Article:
Transient global amnesia is identified by its main symptom, which is the inability to form new memories and to recall the recent past. Once that symptom is confirmed, ruling out other possible causes of amnesia is important.
Necessary symptoms for diagnosis
Health care professionals base a diagnosis of transient global amnesia on the following signs and symptoms:
- Sudden onset of memory loss, verified by a witness
- Retention of personal identity despite memory loss
- Normal cognition, such as the ability to recognize and name familiar objects and follow simple directions
- Absence of signs indicating damage to a particular area of the brain, such as limb paralysis, involuntary movement or impaired word recognition
Additional symptoms and history on which a diagnosis for transient global amnesia is based:
- Duration of no more than 24 hours and generally shorter
- Gradual return of memory
- No evidence of seizures during the period of amnesia
- No history of active epilepsy
Along with these signs and symptoms, a common feature of transient global amnesia includes repetitive questioning, usually of the same question — for example, "What am I doing here?" or "How did we get here?"
When to see a doctor
Seek immediate medical attention for anyone who quickly goes from normal awareness of present reality to confusion about what just happened. If the person experiencing memory loss is too disoriented to call an ambulance, call one yourself.
Although transient global amnesia isn't harmful, there's no easy way to distinguish the condition from the life-threatening illnesses that can also cause sudden memory loss. In fact, sudden amnesia is much more likely to be caused by a stroke or a seizure than by transient global amnesia. A medical evaluation is the only way to determine the cause of sudden memory loss.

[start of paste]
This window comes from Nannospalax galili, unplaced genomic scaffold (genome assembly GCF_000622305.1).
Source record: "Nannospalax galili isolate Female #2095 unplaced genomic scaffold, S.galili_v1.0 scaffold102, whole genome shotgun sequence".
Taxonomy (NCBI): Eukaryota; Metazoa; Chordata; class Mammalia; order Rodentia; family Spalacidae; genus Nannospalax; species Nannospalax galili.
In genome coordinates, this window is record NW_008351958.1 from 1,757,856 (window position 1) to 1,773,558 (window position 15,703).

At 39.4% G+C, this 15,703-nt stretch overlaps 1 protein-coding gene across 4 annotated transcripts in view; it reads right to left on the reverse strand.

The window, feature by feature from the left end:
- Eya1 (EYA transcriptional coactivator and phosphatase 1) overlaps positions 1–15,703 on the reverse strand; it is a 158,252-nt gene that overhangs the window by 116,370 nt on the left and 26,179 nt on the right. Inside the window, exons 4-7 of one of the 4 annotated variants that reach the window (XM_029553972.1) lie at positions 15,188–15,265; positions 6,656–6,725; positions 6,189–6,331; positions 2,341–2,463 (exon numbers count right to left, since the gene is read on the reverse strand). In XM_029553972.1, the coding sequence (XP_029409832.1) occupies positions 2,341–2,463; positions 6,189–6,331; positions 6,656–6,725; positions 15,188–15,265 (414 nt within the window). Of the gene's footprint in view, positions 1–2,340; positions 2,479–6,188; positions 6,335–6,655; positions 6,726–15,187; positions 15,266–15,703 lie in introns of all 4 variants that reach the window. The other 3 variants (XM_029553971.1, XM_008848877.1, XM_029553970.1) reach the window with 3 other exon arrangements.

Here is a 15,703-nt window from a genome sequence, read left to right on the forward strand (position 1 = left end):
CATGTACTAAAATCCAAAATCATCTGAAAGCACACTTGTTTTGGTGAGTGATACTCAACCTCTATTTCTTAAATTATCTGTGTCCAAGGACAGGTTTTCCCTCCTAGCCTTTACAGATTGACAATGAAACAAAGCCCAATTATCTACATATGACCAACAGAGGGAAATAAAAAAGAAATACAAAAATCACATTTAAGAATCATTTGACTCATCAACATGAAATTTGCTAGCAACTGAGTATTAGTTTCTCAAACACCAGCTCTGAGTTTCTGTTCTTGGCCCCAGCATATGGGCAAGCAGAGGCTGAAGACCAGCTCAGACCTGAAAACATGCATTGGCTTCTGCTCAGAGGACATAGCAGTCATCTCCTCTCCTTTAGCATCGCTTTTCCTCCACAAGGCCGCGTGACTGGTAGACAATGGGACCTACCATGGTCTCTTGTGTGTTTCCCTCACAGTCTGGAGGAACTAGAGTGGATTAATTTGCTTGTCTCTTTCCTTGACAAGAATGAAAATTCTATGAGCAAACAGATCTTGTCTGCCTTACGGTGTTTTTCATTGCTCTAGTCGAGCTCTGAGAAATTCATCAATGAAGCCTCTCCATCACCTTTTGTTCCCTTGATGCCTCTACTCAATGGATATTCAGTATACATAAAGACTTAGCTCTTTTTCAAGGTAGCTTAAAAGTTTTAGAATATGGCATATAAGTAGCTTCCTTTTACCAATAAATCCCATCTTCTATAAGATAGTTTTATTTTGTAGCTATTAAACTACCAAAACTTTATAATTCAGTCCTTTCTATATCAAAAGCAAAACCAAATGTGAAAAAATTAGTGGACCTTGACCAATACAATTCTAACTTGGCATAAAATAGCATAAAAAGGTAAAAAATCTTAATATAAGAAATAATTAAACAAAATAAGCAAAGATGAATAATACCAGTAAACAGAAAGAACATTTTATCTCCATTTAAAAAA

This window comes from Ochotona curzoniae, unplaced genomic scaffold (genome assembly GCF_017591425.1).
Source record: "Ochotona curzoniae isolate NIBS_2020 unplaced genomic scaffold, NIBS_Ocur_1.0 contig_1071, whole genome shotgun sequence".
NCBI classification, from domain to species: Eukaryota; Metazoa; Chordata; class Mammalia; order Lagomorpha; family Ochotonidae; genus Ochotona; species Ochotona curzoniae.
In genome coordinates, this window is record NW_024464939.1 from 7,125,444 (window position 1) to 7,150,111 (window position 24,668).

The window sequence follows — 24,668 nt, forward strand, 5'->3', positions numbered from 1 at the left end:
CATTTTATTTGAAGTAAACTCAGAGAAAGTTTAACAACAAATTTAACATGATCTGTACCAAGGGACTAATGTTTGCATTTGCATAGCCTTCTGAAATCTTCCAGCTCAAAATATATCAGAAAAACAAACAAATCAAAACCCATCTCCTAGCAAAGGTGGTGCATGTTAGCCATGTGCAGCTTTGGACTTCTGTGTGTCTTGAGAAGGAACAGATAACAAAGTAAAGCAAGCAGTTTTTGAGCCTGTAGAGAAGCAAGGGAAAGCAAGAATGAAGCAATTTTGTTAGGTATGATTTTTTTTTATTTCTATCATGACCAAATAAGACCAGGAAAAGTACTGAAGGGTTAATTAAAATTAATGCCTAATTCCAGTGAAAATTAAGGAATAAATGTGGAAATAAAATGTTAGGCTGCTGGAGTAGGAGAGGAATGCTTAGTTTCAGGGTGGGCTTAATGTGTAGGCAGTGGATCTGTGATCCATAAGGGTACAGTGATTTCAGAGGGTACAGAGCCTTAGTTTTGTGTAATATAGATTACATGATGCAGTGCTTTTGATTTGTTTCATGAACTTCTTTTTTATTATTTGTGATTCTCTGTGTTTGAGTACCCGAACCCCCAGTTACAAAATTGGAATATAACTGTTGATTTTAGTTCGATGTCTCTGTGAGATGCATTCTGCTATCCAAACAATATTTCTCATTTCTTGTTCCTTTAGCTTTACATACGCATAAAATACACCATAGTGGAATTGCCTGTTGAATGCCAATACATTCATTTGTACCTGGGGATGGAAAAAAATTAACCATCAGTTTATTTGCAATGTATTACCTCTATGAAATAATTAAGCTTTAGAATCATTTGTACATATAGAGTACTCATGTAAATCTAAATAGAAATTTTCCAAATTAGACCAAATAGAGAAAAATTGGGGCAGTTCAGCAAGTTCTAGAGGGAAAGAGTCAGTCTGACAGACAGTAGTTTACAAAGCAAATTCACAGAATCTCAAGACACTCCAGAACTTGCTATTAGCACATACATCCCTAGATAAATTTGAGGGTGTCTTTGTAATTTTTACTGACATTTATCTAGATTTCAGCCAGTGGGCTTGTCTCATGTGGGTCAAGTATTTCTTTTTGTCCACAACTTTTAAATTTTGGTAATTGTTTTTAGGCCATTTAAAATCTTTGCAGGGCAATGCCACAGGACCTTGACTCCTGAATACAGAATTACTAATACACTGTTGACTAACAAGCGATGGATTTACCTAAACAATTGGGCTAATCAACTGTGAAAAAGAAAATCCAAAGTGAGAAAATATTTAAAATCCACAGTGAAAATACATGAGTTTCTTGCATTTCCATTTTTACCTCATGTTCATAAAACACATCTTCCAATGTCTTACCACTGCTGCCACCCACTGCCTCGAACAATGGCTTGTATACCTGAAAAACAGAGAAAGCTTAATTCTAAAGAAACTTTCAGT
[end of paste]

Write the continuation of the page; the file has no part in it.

The underlying cause of transient global amnesia is unknown. There appears to be a link between transient global amnesia and a history of migraines, though the underlying factors that contribute to both conditions aren't fully understood.
Some commonly reported events that may trigger transient global amnesia include:
- Sudden immersion in cold or hot water
- Strenuous physical activity
- Sexual intercourse
- Medical procedures, such as angiography or endoscopy
- Mild head trauma
- Acute emotional distress, as might be provoked by bad news, conflict or overwork
Interestingly, high blood pressure and high cholesterol — which are closely linked to strokes — are not risk factors for transient global amnesia. Your sex doesn't seem to affect your risk, either.
The clearest risk factors are:
- Age. People age 50 and older have a higher risk of transient global amnesia than do younger people.
- History of migraines. If you have migraines, your risk of transient global amnesia is significantly higher than that of someone without migraines.
Transient global amnesia has no direct complications, but it can cause emotional distress. If you have an episode, the gap in your memory can be unsettling, and you're likely to worry about a recurrence.
Also, a symptom as dramatic as memory loss often indicates a serious underlying disease. Transient global amnesia is an exception, but it can be hard to let go of the fear that you have a tumor or had a stroke.
If you need reassurance, ask your doctor to go over the results of your neurological exam and diagnostic tests with you. A counselor or psychotherapist can help you deal with persistent anxiety. Importantly, transient global amnesia is not a risk factor for stroke.
Because the cause of transient global amnesia is unknown and the rate of recurrence is low, no standard approaches for preventing the condition exist. If your episode of transient global amnesia followed a particular activity, such as a strenuous workout or a swim in a chilly lake, talk with your doctor about limiting or avoiding the activity that seemed to trigger your memory loss.